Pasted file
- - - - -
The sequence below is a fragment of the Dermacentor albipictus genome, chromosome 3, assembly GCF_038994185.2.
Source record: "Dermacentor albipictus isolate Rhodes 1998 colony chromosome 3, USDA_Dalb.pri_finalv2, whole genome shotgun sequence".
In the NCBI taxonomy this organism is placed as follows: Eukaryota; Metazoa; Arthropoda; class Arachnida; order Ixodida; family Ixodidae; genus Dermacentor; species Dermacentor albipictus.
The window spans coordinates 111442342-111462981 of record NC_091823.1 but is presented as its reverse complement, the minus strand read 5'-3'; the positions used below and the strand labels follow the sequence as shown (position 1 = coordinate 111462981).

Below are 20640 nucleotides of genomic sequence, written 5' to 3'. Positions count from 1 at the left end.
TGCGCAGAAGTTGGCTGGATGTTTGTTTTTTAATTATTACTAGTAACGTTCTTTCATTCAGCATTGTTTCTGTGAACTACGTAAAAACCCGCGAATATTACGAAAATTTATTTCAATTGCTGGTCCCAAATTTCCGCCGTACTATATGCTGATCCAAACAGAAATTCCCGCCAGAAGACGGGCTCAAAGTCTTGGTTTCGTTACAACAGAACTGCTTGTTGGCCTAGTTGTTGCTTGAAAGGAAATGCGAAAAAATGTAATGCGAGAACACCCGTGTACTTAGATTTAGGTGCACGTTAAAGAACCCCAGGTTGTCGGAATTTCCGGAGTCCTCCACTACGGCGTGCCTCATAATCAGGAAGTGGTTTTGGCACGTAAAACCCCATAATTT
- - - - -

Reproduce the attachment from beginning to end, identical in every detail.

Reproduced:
The sequence below is a fragment of the Dermacentor albipictus genome, chromosome 3, assembly GCF_038994185.2.
Source record: "Dermacentor albipictus isolate Rhodes 1998 colony chromosome 3, USDA_Dalb.pri_finalv2, whole genome shotgun sequence".
In the NCBI taxonomy this organism is placed as follows: Eukaryota; Metazoa; Arthropoda; class Arachnida; order Ixodida; family Ixodidae; genus Dermacentor; species Dermacentor albipictus.
The window spans coordinates 111442342-111462981 of record NC_091823.1 but is presented as its reverse complement, the minus strand read 5'-3'; the positions used below and the strand labels follow the sequence as shown (position 1 = coordinate 111462981).

Below are 20640 nucleotides of genomic sequence, written 5' to 3'. Positions count from 1 at the left end.
TGCGCAGAAGTTGGCTGGATGTTTGTTTTTTAATTATTACTAGTAACGTTCTTTCATTCAGCATTGTTTCTGTGAACTACGTAAAAACCCGCGAATATTACGAAAATTTATTTCAATTGCTGGTCCCAAATTTCCGCCGTACTATATGCTGATCCAAACAGAAATTCCCGCCAGAAGACGGGCTCAAAGTCTTGGTTTCGTTACAACAGAACTGCTTGTTGGCCTAGTTGTTGCTTGAAAGGAAATGCGAAAAAATGTAATGCGAGAACACCCGTGTACTTAGATTTAGGTGCACGTTAAAGAACCCCAGGTTGTCGGAATTTCCGGAGTCCTCCACTACGGCGTGCCTCATAATCAGGAAGTGGTTTTGGCACGTAAAACCCCATAATTT